Changes to the Highway Code

Andrew Ellis
Andrew Ellis

Published: March 4th, 2022

7 min read

From 29th January 2022 the rules for all types of road users have been updated in the Highway Code to improve the safety of people walking, cycling and riding horses. The aim of the new rules is to significantly reduce road casualties and the Highway Code states that "cutting the number of deaths and injuries that occur on (the) roads every day is a responsibility we all share". This being the case, the Highway Code has introduced new rules about the hierarchy of road users. This places road users most at risk in the event of a collision at the top of the hierarchy. There is therefore a greater level of responsibility to take care and reduce the danger they pose to others. The Highway Code states that this principle applies most strongly to drivers of large goods and passenger vehicles, vans/minibuses, cars/taxis and motorcycles. It adds that cyclists, horse riders and drivers of horse drawn vehicles likewise have a responsibility to reduce danger to pedestrians.

It should be noted that the concept of causative potency - the potential for road users to cause damage to each other - is not a new one. The courts, for some time, have applied this principle when assessing the extent of liability, on the basis that, for example, a car is likely to cause more damage to a cyclist than vice versa. Therefore, those road users most at risk of harm are placed at the top of the hierarchy, and the road users who can do the greatest harm have the concomitant responsibility to reduce the danger they pose to other road users.

Specific changes to the Highway Code to note are:

  1. Drivers no longer have priority at junctions. Previously, drivers had priority at junctions unless the other road user was halfway across the junction. Now, a vehicle turning at a junction, should give way to the more vulnerable road user, such as a cyclist or pedestrian who is preparing to cross.
  2. All traffic should stop for pedestrians waiting at zebra crossings and for pedestrians and cyclists waiting to cross a parallel crossing.
  3. Cyclists can ride wherever they feel most visible. This means that cyclists can ride in the centre of their lane on quiet roads, in slower moving traffic and at the approach to junctions or road narrowings. Cyclists are to ride at least 0.5m from the kerb edge and further where it is safer when riding on busy roads. Cyclists in groups should be considerate to the needs of other road users and can ride two abreast, particularly in larger groups or when accompanying children or less experienced riders. Cyclists should take care when passing parked vehicles, leaving enough room to avoid being hit if a car door is opened and should watch for people walking into their path.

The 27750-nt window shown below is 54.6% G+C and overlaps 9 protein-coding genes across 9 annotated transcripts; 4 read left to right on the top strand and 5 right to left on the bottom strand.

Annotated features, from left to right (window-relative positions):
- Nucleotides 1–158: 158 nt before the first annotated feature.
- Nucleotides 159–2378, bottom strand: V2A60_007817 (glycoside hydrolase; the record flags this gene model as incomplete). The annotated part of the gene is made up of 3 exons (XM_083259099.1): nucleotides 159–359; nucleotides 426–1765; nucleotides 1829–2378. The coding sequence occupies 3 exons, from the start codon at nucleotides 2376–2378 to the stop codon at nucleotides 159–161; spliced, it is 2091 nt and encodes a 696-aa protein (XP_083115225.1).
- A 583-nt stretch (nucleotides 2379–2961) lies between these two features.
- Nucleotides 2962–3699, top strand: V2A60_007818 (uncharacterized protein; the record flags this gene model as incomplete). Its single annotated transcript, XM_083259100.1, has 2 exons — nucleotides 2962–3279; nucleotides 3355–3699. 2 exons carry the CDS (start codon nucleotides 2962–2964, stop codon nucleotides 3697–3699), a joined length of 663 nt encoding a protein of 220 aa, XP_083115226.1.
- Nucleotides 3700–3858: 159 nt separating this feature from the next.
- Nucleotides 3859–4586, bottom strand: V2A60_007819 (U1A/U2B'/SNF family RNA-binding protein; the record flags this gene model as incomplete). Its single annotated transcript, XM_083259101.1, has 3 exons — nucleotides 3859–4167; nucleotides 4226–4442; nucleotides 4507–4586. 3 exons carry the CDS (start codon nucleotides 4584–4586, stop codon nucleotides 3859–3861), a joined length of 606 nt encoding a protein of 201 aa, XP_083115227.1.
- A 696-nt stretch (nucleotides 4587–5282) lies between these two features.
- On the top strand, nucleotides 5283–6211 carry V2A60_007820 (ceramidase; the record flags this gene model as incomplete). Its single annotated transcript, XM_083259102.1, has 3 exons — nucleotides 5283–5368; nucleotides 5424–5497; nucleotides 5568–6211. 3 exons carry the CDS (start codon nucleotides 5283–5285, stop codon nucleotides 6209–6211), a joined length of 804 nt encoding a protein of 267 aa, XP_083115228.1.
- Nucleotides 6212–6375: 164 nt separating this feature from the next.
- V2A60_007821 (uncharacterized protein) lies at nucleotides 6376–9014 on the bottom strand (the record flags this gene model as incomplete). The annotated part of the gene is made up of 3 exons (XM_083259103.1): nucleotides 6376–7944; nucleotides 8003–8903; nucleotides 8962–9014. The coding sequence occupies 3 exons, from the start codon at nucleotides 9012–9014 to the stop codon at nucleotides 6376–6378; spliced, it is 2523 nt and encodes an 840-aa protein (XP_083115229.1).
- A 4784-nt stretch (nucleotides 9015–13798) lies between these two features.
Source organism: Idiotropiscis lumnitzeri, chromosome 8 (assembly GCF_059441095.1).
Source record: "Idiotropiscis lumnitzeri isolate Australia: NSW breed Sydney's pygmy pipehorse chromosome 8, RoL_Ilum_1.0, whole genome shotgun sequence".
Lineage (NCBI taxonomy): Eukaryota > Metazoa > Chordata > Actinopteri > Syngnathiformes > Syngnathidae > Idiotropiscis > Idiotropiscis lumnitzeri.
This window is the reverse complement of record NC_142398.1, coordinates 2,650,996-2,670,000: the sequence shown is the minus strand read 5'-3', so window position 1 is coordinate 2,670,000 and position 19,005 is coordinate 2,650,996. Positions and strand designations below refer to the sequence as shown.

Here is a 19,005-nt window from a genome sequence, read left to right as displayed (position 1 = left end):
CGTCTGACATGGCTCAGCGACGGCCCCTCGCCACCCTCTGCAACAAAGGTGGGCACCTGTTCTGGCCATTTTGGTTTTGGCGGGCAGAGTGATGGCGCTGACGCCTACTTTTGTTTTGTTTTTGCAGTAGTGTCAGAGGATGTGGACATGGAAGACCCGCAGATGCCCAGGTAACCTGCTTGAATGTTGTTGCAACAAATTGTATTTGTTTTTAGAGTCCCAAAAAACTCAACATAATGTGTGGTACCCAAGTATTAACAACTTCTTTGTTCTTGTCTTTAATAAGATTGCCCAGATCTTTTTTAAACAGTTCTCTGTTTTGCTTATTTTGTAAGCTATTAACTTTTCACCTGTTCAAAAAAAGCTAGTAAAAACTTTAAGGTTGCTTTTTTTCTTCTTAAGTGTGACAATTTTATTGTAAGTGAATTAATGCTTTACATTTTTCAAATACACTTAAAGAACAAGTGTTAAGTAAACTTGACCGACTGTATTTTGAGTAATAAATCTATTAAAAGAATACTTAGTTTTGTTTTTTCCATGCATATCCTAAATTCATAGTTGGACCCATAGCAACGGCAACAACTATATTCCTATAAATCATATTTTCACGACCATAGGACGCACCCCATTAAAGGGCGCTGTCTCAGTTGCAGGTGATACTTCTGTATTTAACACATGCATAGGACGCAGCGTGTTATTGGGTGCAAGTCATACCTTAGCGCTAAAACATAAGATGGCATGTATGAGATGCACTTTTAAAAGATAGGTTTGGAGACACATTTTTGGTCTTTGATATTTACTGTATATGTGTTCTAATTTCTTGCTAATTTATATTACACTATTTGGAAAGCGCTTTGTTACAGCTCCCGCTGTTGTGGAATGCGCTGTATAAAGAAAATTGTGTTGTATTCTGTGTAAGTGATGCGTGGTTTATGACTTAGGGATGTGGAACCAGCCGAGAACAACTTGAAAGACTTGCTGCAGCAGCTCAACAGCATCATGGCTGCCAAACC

4. You may cross a double white line if necessary, provided the road is clear, to overtake someone cycling or riding a horse if travelling at less than 10mph. You should leave at least 1.5m when overtaking people cycling at speeds of up to 30mph and give them more space when overtaking at higher speeds. When passing horse riders or horse drawn vehicles travelling at speeds of under 10mph, you should allow at least 2m of space. In relation to pedestrians walking in the road (for example, where there are no pavements) you should keep to a low speed and allow at least 2m of space.
  5. Cyclists can pass slower moving or stationary traffic on their right or left, however, they should proceed with caution as drivers may not be able to see them.
  6. People cycling have priority when going straight ahead at junctions and have priority over traffic waiting to turn left into or out of a side road, unless road markings indicate otherwise. Cyclists are asked to watch for drivers intending to turn across their path as the driver ahead may not be able to see them.

At a roundabout, people driving or riding a motorcycle should give priority to cyclists, and should not attempt to overtake people cycling in their lane and allow cyclists to move across their path as they travel round the roundabout. The Highway Code already states that people cycling, riding a horse and driving a horse-drawn vehicle may stay in the left hand lane of a roundabout when they intend to continue across or around the roundabout. Guidance has been added that drivers should take extra care when entering a roundabout to make sure they do not cut across people cycling, riding a horse or driving a horse-drawn vehicle who are continuing around the roundabout in the left hand lane.

The Highway Code recommends a new technique when leaving vehicles, known as the "Dutch reach". This is a process of opening the car door using their hand that is furthest from the door, for example using their left hand to open the off-side car door. This makes them turn their head to look over their shoulder and so should make cyclists and motorcyclists more apparent when opening the car door into traffic and make pedestrians more visible when opening the car door by the pavement.

The new Highway Code details what would be safe and considerate use of the roads. What the new Code does do, is specifically confirm the importance of the hierarchy of the road user, which will be of relevance to a court when considering accident circumstances and apportioning liability. The facts of each case will still be the most relevant concern, but with the encouragement of more environmentally friendly modes of transport, such as cycling and walking, dashcam and helmet mounted camera footage will be of great relevance in understanding the cause of any accidents and in considering the causative potency and the hierarchy of the respective road users.

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